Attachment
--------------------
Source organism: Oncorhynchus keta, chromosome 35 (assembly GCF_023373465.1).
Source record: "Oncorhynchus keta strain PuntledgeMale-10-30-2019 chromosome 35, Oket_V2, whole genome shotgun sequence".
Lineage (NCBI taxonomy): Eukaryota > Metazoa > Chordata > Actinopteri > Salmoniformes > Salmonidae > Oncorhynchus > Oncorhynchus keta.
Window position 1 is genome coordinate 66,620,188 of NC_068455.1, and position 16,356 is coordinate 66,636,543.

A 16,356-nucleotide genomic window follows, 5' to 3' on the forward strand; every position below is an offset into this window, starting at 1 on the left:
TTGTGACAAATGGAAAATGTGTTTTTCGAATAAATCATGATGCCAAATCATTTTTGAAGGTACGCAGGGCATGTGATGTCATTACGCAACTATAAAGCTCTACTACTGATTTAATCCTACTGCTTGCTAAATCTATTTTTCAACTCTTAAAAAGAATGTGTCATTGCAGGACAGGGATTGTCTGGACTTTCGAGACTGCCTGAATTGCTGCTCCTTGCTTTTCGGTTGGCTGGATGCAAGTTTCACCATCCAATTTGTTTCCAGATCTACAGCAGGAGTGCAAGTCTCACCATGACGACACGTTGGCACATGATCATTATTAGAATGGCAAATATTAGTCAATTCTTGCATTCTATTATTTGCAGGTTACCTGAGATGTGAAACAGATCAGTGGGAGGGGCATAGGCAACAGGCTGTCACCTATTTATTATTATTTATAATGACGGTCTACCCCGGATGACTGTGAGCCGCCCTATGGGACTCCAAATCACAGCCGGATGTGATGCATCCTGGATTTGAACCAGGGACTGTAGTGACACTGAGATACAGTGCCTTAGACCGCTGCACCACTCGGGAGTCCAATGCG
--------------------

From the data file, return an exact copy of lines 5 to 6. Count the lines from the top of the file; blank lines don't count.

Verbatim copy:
A 16,356-nucleotide genomic window follows, 5' to 3' on the forward strand; every position below is an offset into this window, starting at 1 on the left:
TTGTGACAAATGGAAAATGTGTTTTTCGAATAAATCATGATGCCAAATCATTTTTGAAGGTACGCAGGGCATGTGATGTCATTACGCAACTATAAAGCTCTACTACTGATTTAATCCTACTGCTTGCTAAATCTATTTTTCAACTCTTAAAAAGAATGTGTCATTGCAGGACAGGGATTGTCTGGACTTTCGAGACTGCCTGAATTGCTGCTCCTTGCTTTTCGGTTGGCTGGATGCAAGTTTCACCATCCAATTTGTTTCCAGATCTACAGCAGGAGTGCAAGTCTCACCATGACGACACGTTGGCACATGATCATTATTAGAATGGCAAATATTAGTCAATTCTTGCATTCTATTATTTGCAGGTTACCTGAGATGTGAAACAGATCAGTGGGAGGGGCATAGGCAACAGGCTGTCACCTATTTATTATTATTTATAATGACGGTCTACCCCGGATGACTGTGAGCCGCCCTATGGGACTCCAAATCACAGCCGGATGTGATGCATCCTGGATTTGAACCAGGGACTGTAGTGACACTGAGATACAGTGCCTTAGACCGCTGCACCACTCGGGAGTCCAATGCG